Another part of the inequality trap, alluded to earlier, is the ability of capitalists in the U.S. to draw on a worldwide labor pool. The international "free trade" laws that make this possible undercut the ability of workers in the U.S. to demand better wages. Which means that many workers in the U.S. feel that resisting capitalist demands is pointless, because if these demands aren't met, capitalists will just move overseas. Workers here are thus stuck in a situation of worsening inequality, while capitalists enjoy a new freedom to roam the globe in search of cheaper labor and higher profits.

Economists stress the fourth part of the inequality trap: the loss of capitalist incentive to invest in ways that would benefit everyone. This incentive disappears once capitalists are so far ahead of everyone else that what they would gain from economic growth is less than what they would have to give up to produce that gain. Under these conditions, capitalists fiercely resist populist efforts to make them give up any wealth for purposes of productive investment -- the kind that builds new industries, or revitalizes old ones, and puts more people to work at decent wages that increase over time.

An inequality trap also means that capitalists don't need to engage in productive investment to increase profits. Why? Because they can derive more profit simply from intensifying exploitation; that is, from making people work harder, paying them less, or doing both. This strategy is effective because, for all the reasons noted above, workers feel they are trapped and have no choice but to submit. If people feel lucky to have any job at all, and they have no vehicle for collective action, they will put up with a lot of abuse. The result is a stagnant economy in which the degree of inequality gets worse or doesn't budge.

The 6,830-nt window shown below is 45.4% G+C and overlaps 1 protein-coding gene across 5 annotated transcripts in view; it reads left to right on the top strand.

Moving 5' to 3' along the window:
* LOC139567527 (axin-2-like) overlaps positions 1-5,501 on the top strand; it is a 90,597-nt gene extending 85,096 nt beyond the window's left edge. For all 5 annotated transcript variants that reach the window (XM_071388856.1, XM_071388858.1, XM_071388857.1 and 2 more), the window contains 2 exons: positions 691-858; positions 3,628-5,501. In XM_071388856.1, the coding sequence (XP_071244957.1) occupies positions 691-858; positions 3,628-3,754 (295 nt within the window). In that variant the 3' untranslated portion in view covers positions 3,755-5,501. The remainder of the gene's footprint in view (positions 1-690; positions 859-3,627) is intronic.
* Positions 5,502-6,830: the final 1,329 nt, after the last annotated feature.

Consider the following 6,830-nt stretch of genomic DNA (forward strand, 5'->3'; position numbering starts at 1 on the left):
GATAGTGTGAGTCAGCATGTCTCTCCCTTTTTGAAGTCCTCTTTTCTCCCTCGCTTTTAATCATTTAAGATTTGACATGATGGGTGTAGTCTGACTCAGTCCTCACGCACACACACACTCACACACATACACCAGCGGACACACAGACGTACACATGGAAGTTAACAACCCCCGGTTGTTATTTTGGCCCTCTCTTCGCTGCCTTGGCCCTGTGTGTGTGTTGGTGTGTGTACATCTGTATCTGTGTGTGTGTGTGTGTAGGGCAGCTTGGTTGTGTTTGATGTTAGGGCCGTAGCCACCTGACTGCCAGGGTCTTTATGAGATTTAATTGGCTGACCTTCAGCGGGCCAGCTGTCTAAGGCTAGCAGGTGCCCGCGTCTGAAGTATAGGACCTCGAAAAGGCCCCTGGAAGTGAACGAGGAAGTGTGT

So if we're in an inequality trap, and it seems clear that we are, the question is, How do we get out? On the one hand, the answers will seem obvious. On the other hand, the answers will seem impossible.

What seems obvious, for instance, is the need to create or rebuild institutions that can generate political consciousness and solidarity among those who stand to gain from reducing inequality. Unions, though battered, might still be a part of this process, as might some progressive churches, and as might the Occupy movement, depending on how it evolves. Cooperative work organizations might also be incubators of political consciousness and solidarity.

But solidarity in the form of shared political sentiment is just a start. We also need mass mobilization to achieve greater democratic control of the state. This is necessary if we want to change tax codes and labor laws, direct investment to productive uses, bring corporations to heel, save the planet from destruction, and end the horrors and wastes of war.